> Best regards,
    > Davy
     
    , Aug 28, 2006
    #2
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  3. Davy

    arant Guest

    [1] Is Arbiter pure comb logic?

    Definitely not except for the case when a registered reqest signal is
    given by the resourse requesting entity.

    >> If yes, shall its comb logic delay be constrained to within one clock cycle?


    In case the request signals are registered (in the requesting entity )
    before usage in the Arbiter the above statement could hold true . The
    protocol may be that the requesting entity holds its request line high
    untill the grant signal is received by it.

    Usually the arbiter implementation is using an fsm opeating on the bus
    clock and reset signal (eg an AHB arbiter which operates on HCLK and
    Hresetn)

    >>[2] Shall one request and one grant both hold only one clock cycle?


    Request needs to be registered either in the requesting entity or the
    arbiter fsm untill it is processed (ie held valid untill the previous
    resource assignment is completed). The grant may be of one cycle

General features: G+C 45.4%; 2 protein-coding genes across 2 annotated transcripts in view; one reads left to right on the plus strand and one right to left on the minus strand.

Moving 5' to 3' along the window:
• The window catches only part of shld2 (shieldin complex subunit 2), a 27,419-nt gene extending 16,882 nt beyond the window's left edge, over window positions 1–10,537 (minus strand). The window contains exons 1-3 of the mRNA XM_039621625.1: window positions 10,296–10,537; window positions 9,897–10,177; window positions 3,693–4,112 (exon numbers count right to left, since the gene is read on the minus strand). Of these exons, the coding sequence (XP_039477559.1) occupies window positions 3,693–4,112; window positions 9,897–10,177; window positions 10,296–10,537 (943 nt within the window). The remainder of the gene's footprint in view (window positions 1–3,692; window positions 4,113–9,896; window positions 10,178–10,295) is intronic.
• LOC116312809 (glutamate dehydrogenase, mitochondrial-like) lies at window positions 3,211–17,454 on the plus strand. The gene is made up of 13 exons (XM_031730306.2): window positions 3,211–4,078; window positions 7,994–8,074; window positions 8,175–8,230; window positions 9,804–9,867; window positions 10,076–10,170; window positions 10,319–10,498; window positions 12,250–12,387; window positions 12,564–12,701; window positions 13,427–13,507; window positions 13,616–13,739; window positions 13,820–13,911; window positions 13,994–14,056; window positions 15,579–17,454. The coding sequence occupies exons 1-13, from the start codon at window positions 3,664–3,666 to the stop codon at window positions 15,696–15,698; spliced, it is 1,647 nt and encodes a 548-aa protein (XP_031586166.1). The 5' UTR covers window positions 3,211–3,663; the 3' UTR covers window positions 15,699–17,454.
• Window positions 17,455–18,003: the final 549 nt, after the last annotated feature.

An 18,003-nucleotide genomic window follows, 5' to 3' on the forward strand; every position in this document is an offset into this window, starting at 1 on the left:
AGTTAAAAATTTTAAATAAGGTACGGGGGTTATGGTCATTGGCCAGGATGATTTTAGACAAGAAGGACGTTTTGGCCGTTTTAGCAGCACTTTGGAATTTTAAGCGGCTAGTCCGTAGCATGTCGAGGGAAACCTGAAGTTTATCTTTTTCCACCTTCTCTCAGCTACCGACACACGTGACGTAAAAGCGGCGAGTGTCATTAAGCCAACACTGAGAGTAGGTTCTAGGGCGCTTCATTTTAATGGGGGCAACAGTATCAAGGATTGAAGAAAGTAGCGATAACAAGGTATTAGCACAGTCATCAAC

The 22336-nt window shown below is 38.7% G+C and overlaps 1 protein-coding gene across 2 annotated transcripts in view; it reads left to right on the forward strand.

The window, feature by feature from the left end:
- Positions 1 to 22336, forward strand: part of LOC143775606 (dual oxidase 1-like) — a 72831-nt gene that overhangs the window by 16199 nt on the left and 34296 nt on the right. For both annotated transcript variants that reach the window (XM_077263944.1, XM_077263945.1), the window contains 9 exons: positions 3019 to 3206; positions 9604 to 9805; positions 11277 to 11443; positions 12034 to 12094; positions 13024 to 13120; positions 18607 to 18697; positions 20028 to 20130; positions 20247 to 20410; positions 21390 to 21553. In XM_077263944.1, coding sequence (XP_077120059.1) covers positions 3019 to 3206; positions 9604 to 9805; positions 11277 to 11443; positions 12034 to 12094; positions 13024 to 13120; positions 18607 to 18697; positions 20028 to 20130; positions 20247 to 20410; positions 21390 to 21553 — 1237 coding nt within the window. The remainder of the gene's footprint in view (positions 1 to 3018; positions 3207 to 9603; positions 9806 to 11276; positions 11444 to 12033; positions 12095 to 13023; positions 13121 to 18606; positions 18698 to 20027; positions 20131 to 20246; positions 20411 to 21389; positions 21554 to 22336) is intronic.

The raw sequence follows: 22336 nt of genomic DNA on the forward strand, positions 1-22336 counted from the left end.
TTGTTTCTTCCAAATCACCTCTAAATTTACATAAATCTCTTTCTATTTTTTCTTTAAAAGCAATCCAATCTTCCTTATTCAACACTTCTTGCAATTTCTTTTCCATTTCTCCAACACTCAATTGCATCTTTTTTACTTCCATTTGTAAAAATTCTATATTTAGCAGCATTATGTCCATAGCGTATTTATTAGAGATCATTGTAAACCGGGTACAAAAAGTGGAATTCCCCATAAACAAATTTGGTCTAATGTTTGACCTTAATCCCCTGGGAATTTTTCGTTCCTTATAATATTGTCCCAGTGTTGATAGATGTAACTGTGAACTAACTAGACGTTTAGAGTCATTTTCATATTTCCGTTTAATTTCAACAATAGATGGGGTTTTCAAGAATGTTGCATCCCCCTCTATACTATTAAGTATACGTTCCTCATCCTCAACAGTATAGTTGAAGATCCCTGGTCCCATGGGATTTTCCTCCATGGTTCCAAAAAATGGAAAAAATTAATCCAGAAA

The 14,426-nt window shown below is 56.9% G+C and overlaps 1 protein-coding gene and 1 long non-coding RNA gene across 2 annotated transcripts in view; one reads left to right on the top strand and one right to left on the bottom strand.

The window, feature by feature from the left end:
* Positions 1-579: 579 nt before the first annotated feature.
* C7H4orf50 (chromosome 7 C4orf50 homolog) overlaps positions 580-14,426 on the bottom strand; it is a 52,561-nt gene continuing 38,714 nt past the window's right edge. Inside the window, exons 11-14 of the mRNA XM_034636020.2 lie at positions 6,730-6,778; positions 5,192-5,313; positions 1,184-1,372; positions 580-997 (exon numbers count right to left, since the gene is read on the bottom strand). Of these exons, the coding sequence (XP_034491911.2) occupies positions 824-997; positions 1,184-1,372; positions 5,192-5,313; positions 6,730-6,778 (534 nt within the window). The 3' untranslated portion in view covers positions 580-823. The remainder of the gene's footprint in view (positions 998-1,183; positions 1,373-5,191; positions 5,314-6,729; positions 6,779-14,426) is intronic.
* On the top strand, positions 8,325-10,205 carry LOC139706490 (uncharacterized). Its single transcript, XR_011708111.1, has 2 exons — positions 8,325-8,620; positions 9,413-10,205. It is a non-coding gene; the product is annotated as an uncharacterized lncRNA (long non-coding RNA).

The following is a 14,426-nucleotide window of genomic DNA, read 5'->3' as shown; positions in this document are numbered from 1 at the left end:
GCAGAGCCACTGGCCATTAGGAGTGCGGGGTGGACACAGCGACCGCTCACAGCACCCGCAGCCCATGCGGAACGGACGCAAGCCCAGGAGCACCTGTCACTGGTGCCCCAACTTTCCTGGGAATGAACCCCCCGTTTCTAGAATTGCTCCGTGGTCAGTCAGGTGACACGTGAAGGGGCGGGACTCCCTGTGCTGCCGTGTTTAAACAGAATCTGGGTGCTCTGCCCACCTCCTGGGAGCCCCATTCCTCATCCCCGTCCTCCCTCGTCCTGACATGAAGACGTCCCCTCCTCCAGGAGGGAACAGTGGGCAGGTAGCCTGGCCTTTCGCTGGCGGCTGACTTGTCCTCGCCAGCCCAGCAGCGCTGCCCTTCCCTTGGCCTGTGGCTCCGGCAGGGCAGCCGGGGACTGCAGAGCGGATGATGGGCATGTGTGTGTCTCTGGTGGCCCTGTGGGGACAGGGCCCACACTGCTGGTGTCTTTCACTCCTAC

duration informing the requesting of the resource allocation.

    An exception may be in the case of DMA when a burst of transfers is
    required between it and a requesting peripheral/memory.

    [2] Shall one request and one grant both hold only one clock cycle?
    wrote:
    > Thanks for interestign link.
    >
    > > [1] Is Arbiter pure comb logic? If yes, shall its comb logic delay be
    > > constrained to within one clock cycle?

    >
    > In general no. Only trivial static priority arbiter can be a simple
    > combinational logic. In practice the aribters need to store
    > a prior state (or states) information to modify the priority
    > and this requires sequential logic/memory etc.
    >
    > The priority is made dynamic to achieve some particular goals:
    > for example to prevent starvation of low priority requesters while
    > still give low latency to high priority ones.
    > It all very much depends on application.
    > Network devices hve really elaborate arbiter algorithms.
    >
    > > [2] Shall one request and one grant both hold only one clock cycle?

    >